this as another "famous person is the opposite of his public persona" tale, the flip side to claims that John Denver served as a sniper for the U.S. Army and children's television host Mr. Rogers was once a member of one of America's elite military forces.

Lee Greenwood was born on 27 October 1942. During the Vietnam War era young men between the ages of 18 and 26 were eligible to be drafted for military service, and until the lottery system was instituted at the end of 1969, the order of call was to take oldest first. As Lee Greenwood turned 26 at the tail end of 1968, this would have made him a prime draft candidate throughout 1969. The biography on his official web site mentions that he forsook a college scholarship, a promising baseball career, and even his own high school graduation in the early 1960s to perform as a musician in Nevada casino lounges. He performed by night and dealt blackjack by day before moving to Los Angeles, breaking through with a demo session in Nashville in 1978, and scoring success with "It Turns Me Inside Out" in 1981. Since details of Greenwood's life during the late 1960s are difficult to come by, we asked him directly:
It angers me when I hear this. I never served in the military because I had children at the age of 17. I was given the classification 3A. The draft never got to that #. If it had, like my father, I would have left my wife and children (for I know they would have understood) to fight and die if necessary for my country.
(A 3-A classification was a hardship deferment given to an eligible male if "service would cause hardship upon his family.")

A Los Angeles Times article about Greenwood noted that he is familiar with the experience of a father's going off to war while leaving a wife and children at home, but from the other side:
He says his parents divorced after his mother grew bitter because his father went off to serve in World War II despite having two toddlers at home.

His lasting youthful impression of the military, though, is the respect he saw directed at soldiers and their uniforms. "When they hitchhiked on the highways, people would always give them rides; they were honored by people," he remembers.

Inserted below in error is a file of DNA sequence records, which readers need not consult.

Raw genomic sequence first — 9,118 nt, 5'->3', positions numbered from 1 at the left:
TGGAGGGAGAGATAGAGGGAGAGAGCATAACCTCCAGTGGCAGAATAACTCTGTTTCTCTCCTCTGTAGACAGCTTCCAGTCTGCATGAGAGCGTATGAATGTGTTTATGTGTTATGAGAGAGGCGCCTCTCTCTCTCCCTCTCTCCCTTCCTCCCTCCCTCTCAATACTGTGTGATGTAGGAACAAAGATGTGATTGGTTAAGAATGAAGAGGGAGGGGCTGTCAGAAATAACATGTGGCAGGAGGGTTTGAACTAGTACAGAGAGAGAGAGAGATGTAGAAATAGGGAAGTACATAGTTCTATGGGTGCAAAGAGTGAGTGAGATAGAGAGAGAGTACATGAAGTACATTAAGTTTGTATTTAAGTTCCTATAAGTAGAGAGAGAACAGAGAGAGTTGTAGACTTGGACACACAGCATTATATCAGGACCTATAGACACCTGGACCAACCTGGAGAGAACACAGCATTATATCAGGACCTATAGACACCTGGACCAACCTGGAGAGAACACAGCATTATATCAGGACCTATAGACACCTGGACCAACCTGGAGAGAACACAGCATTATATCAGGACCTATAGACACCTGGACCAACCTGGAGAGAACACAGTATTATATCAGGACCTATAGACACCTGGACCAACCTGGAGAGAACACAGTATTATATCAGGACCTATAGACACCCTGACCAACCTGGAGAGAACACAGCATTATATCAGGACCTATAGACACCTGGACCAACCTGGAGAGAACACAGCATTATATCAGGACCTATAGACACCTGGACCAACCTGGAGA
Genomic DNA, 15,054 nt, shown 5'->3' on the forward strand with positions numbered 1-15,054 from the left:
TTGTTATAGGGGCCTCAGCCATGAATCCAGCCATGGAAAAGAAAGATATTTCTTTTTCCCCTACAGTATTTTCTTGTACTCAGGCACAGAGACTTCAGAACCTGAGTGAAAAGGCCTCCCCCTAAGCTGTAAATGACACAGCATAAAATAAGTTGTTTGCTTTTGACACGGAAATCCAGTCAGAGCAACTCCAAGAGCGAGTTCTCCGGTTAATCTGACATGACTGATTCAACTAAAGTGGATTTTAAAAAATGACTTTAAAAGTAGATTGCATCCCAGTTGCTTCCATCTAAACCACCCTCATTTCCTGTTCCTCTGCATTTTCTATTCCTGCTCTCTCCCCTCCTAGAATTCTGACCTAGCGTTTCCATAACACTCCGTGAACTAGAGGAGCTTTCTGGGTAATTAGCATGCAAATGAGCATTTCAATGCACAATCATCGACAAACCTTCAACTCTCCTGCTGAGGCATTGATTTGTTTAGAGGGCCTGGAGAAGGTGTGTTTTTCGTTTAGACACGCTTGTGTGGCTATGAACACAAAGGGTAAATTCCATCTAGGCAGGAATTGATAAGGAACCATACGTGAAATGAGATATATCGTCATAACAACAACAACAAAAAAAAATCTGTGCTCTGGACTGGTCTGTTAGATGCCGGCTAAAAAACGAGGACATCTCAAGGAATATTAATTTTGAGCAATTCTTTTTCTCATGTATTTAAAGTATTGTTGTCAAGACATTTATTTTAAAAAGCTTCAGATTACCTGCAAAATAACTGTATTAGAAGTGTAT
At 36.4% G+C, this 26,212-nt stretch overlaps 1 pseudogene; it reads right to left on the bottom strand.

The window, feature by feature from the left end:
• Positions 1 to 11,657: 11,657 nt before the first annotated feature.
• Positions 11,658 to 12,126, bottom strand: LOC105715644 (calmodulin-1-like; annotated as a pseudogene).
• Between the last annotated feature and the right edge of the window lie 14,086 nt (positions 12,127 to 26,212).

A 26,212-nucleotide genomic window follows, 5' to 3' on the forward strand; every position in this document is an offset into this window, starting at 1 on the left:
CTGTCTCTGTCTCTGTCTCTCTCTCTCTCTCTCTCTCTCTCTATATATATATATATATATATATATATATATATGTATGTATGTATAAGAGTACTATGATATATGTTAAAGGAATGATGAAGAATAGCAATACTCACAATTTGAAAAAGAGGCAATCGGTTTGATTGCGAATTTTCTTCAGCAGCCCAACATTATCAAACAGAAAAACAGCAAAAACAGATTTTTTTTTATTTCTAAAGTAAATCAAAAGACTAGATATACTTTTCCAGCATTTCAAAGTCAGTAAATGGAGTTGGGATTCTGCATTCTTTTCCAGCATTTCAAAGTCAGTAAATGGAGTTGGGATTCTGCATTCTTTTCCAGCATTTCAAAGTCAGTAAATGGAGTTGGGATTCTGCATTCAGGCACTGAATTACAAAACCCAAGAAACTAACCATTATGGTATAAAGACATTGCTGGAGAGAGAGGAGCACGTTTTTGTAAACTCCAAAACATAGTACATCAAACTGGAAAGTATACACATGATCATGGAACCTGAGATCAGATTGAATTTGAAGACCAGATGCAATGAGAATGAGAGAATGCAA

Greenwood may not fit the image of the super patriot who rushes out to enlist and serve his country during wartime (the song isn't written from the point of view of someone who claims to have made sacrifices for his country — it's an expression of gratitude towards those who did make sacrifices to protect the freedoms the rest of us enjoy), but very few celebrities do live up to the expectations created by those who project the artist into his work. (Stephen Crane, for example, wrote quite convincingly of the horrors of war without having experienced them first-hand, but The Red Badge of Courage is no less a masterpiece of literature — and Crane is no less an author <— because of that.) Unfortunately, all too often those who don't live up to some unrealistic standard are tainted with claims of being the very opposite of the images the public has manufactured for them. Mr. Greenwood may not be a veteran himself, but neither was he a draft dodger.

Last updated:   14 May 2007

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  Sources Sources:
    Boucher, Jeff.   "Patriotism's Price."
    Los Angeles Times.   23 October 2001.

    McCloud, Barry.   Definitive Country: The Ultimate Encyclopedia of Country Music and Its Performers.
    Berkeley, CA: Berkeley Publishing Group, 1995.   ISBN 0-399-51890-8.